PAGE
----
Home Cooking

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Seems like everywhere you look, there are cooking shows, new cookbooks and a variety of exotic kitchen tools (spiralizer, anyone?). Celebrity chefs are big-name attractions, as are reality shows that feature them. To judge by these, Americans are cooking up a storm and home cooking is a big deal. The reality is quite different.
According to this article, fewer than 60 percent of the meals eaten at home were actually cooked there last year. Had the survey been completed 30 years ago, the proportion would have been closer to 75 percent. In the mid-1960s, low-income families ate at home 95 percent of the time; middle-class income families did so 92 percent of the time. Today those percentages are 72 and 69, respectively. According to the research, the primary reason for the lack of home cooking and so few home cooks is that more women are working. Supposedly, we don’t have the time for cooking that we used to. I think that’s nonsense.

I grew up in the 50s and 60s. My mother – a surgeon – cooked dinner for the six of us just about every night, as did the other women on the block, most of whom had some sort of job outside the home. Even the stay-at-home wives had all sorts of outside activities like the garden club, church activities or PTA. Occasionally the men in the family would barbeque. Restaurant meals were few and far between, usually to celebrate a special occasion. At 69, I have two jobs plus the ranch work, but I’m still cooking breakfast and dinner six days out of seven (I take leftovers to work for lunch). I occasionally break down and get one of my daughter’s pizzas for dinner (she owns the local store and her hand-made pizzas are becoming famous in the community).

I don’t think time has that much to do with it – we all have 24 hours in a day. It’s how we choose to use those hours that makes the difference. Among the things I see chewing up those hours are:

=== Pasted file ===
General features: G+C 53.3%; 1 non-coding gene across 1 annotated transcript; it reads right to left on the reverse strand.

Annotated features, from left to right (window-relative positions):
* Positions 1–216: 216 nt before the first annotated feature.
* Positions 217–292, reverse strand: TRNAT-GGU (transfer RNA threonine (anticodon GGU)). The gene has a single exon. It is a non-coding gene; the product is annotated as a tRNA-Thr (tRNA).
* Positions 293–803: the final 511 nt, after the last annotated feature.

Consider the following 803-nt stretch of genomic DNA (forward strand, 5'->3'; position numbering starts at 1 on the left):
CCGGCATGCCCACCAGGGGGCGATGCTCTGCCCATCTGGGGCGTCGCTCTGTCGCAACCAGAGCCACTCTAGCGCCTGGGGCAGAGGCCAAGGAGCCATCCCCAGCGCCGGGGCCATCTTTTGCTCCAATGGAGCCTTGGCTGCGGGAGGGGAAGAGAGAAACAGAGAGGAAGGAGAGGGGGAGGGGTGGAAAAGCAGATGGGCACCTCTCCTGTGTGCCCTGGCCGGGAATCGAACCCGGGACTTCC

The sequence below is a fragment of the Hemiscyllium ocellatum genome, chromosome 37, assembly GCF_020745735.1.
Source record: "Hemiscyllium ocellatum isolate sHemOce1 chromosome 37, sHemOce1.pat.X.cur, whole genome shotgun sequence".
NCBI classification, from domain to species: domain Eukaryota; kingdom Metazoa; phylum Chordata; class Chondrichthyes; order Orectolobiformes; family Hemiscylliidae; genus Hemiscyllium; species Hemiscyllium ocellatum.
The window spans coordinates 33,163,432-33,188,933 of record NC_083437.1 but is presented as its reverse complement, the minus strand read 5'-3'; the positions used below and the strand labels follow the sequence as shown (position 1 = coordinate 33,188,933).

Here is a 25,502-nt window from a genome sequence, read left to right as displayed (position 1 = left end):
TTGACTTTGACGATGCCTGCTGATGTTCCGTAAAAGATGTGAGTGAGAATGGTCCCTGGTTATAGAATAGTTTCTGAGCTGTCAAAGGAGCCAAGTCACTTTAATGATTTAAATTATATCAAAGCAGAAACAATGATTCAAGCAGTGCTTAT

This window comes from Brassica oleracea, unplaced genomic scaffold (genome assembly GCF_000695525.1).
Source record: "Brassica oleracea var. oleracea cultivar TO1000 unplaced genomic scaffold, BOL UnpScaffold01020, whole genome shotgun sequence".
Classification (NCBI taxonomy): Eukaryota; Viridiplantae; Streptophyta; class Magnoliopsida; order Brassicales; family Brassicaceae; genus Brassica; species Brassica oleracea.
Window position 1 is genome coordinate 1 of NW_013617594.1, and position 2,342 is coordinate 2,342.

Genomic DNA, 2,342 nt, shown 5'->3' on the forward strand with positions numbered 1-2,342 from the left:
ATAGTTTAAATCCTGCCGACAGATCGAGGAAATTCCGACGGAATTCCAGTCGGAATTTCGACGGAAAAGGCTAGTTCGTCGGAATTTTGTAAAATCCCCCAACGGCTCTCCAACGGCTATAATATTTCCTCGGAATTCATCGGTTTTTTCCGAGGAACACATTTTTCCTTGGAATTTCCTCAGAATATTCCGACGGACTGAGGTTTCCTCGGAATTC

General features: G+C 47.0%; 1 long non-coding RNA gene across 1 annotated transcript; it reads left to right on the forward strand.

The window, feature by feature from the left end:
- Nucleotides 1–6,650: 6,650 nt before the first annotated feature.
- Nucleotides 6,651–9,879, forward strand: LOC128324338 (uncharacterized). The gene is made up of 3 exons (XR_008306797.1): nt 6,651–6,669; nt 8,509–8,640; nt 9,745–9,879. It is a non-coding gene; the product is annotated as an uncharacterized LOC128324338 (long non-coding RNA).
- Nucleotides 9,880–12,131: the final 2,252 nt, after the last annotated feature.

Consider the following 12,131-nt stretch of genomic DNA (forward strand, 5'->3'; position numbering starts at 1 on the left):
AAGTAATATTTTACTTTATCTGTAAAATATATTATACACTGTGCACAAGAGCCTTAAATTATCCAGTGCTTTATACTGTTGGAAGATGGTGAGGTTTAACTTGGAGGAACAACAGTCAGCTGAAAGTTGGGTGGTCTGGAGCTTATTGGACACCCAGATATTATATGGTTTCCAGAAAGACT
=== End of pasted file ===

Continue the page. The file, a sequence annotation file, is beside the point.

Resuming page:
Scheduled activities for the kids – sports, play dates, dance or gymnastic lessons. Supposedly, these “enrich” the children’s lives and build “connections” that will be useful when they go out into the business world. I could understand one or possibly two such activities, but many families have something going on almost every night and weekends.
Television – saturated with nonsense like reality shows starring the Kardashians, Duggars, Gosselins, Robertsons (Duck Dynasty) or house flippers and real estate agents. Occasionally I’m stuck somewhere such as a doctor’s office and can’t get away from the TV, which is the only reason I know about such things. The inanity of this stuff makes me nauseous.

Iphones – supposedly these keep us in contact. What I see is that they stop people from talking to each other. Walk through a restaurant and see how many of the people at each table are focused on the electronics in their hands instead of talking to each other. There’s evidence that the growth of social media is leading to all kinds of mental and emotional health issues in our children. People are walking into traffic (or into bears) because they’re focused on the small screen. Others are foolish enough to text while driving.
Frankly, I’d rather cook.

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